There was at least one case of stalking or harassment reported every other day in Wycombe last year, figures have revealed.

The Office for National Statistics has released for the first time police recorded crime data on stalking and harassment at a local level.

It shows that during 2017 in Wycombe, 239 cases of stalking, harassment or malicious communications were reported.

In South Bucks, 108 cases of stalking, harassment or malicious communications were reported to police in 2017. 

There were 106 cases in Chiltern during the same period. 

In Wycombe stalking and harassment has increased by 36 per cent over the past two years, from 152 cases in 2015.

South Bucks cases have increased by 35 per cent, from 70 cases in 2015, while Chiltern has seen a 44 per cent increase over the past two years, from 59 cases. 

The ONS advises these changes could be down to improved reporting by the police.

Katie Ghose, chief executive of Women's Aid, said: "From our work with survivors, we know that many women experience stalking as part of an ongoing pattern of controlling and abusive behaviour after leaving an abusive partner.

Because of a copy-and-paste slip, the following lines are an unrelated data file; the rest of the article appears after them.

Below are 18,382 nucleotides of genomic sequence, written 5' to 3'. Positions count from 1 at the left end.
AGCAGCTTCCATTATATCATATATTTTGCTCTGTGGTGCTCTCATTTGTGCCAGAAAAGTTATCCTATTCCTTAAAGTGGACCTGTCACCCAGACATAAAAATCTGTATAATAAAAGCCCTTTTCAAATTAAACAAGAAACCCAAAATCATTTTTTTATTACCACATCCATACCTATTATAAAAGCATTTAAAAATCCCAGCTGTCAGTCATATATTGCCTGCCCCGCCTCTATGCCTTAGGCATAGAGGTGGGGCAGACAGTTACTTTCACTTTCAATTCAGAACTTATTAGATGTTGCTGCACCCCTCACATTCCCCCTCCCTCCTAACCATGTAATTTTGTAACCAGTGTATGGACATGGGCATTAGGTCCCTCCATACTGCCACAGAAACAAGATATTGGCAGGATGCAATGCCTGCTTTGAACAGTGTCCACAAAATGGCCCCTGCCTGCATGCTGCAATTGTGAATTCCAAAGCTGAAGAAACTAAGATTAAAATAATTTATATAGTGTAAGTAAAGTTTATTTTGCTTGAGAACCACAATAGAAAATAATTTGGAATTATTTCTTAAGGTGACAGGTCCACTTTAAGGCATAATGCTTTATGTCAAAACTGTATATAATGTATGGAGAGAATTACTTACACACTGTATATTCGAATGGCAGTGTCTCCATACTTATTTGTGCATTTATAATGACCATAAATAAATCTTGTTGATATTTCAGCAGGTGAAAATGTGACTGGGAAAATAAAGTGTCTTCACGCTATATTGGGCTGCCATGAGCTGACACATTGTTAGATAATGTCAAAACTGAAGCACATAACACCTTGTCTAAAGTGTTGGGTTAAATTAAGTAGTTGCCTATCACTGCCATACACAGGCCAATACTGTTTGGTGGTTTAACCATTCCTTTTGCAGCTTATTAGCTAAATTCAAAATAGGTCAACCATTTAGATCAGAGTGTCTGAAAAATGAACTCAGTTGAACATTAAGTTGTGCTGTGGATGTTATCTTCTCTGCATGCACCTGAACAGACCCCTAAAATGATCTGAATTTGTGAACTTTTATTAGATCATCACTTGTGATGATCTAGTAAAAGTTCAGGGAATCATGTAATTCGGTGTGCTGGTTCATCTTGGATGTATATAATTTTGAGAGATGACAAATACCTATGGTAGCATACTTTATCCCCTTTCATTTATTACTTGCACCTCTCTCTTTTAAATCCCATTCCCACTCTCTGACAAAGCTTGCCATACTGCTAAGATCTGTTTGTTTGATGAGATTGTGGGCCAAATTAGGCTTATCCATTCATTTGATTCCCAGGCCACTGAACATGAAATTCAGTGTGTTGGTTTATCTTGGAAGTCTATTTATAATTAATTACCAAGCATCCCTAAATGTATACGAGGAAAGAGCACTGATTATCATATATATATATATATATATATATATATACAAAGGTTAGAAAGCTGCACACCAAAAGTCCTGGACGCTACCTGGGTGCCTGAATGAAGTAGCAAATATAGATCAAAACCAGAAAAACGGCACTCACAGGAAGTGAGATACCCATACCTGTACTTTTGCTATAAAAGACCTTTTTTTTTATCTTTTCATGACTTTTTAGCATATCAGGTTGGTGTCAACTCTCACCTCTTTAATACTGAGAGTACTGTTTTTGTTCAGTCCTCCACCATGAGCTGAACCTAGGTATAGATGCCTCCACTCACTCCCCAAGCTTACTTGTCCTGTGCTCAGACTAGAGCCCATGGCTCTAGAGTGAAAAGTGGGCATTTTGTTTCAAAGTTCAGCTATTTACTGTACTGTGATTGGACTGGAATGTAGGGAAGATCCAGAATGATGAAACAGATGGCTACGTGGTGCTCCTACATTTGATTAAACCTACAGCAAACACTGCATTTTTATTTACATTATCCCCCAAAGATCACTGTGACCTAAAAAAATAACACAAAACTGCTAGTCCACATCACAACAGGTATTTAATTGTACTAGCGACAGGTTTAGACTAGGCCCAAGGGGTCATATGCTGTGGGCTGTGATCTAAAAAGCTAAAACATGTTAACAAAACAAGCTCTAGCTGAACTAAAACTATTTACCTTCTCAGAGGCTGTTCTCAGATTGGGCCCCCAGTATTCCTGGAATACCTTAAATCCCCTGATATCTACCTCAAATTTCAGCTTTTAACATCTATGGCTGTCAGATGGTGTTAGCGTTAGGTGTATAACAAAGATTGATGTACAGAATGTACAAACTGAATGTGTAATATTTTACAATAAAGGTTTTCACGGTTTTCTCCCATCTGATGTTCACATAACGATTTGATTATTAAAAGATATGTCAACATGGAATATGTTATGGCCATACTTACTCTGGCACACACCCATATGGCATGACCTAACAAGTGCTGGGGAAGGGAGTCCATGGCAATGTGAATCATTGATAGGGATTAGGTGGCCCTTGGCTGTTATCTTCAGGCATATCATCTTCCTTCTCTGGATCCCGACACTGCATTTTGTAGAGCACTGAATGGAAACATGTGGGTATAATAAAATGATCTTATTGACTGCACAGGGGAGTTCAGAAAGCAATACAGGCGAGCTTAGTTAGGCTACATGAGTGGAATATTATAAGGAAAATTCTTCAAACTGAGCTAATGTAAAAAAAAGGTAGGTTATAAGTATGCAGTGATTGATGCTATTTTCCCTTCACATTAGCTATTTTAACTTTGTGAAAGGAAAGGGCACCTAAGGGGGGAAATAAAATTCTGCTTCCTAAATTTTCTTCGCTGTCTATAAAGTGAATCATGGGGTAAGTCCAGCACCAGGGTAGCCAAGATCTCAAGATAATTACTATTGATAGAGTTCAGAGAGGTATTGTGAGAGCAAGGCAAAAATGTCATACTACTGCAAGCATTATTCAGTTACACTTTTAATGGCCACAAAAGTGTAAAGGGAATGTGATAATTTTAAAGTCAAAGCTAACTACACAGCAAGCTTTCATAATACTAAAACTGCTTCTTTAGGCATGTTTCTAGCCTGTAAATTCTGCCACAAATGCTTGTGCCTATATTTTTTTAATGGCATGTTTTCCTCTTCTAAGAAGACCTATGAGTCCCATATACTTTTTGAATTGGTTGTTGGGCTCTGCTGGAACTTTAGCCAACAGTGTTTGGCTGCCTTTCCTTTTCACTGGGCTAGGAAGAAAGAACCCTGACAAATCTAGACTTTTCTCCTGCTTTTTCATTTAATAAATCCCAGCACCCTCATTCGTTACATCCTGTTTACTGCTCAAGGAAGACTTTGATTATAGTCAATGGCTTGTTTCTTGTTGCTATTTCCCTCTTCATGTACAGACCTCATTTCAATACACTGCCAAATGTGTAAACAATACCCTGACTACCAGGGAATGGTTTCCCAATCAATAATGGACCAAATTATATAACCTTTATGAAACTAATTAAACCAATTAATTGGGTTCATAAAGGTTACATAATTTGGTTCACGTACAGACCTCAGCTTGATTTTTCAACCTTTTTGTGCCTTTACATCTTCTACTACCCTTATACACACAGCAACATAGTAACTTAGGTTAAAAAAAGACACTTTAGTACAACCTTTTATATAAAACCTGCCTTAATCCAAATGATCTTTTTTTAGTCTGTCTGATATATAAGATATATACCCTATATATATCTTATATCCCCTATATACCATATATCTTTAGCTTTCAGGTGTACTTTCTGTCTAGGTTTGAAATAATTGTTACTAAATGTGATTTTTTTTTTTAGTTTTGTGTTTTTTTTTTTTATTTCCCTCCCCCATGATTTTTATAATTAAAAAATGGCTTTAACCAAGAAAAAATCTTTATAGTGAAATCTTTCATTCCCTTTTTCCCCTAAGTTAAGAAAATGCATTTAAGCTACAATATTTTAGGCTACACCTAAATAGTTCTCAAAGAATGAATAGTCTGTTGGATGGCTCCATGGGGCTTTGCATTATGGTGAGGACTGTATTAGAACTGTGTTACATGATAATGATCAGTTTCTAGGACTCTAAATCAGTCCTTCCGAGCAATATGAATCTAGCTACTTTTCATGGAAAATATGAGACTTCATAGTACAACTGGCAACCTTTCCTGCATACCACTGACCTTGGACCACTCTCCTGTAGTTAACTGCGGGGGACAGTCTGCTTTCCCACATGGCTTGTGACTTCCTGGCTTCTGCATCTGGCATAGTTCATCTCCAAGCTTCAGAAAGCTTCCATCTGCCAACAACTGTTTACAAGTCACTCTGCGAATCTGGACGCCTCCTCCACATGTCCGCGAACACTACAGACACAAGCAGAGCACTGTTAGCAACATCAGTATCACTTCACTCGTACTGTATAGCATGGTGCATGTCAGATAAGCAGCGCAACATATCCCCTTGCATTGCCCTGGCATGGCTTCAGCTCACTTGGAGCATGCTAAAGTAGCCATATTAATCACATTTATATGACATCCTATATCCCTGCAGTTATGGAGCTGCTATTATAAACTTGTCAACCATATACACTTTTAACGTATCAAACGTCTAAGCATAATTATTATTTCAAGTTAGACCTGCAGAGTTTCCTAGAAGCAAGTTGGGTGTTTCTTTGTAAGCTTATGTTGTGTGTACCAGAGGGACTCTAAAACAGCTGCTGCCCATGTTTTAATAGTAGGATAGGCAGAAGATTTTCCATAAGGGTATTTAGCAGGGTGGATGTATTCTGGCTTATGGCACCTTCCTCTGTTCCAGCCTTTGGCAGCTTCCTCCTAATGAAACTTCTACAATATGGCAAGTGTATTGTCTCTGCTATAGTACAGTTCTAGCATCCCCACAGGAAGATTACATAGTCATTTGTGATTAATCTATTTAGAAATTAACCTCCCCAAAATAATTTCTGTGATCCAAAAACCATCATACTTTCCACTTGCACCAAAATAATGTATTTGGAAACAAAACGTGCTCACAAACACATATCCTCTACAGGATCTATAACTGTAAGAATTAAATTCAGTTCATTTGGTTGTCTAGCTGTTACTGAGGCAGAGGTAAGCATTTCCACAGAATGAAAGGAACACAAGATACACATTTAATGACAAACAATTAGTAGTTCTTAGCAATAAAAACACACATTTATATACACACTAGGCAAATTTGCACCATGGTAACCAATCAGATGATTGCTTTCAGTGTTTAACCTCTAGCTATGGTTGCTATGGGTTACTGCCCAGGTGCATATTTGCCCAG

"All too often abuse that does not leave bruises is not taken seriously enough. These acts are often not seen as harmful as physical abuse when isolated yet together they create a life filled with threats, a life lived in fear."

Ms Ghose said she was pleased there has been police "progress" regarding stalking.

"The police have clearly taken steps to improve their identification and recording of this crime with a 33 per cent increase in recorded incidents of stalking and harassment across England and Wales in the last year," she explained.

"But the police response to stalking continues to be patchy across forces and more needs to be done to give victims of stalking the confidence that they will be listened to, believed and supported when they report stalking to the police."

The Government is currently passing a Stalking Protection Bill, and has said it is giving £4.1 million to the Suzy Lamplugh Trust to better educate police officers about stalking and harassment.

A Home Office spokeswoman said: "Stalking can have terrifying consequences, which is why this Government is working to protect victims and stop perpetrators at the earliest opportunity."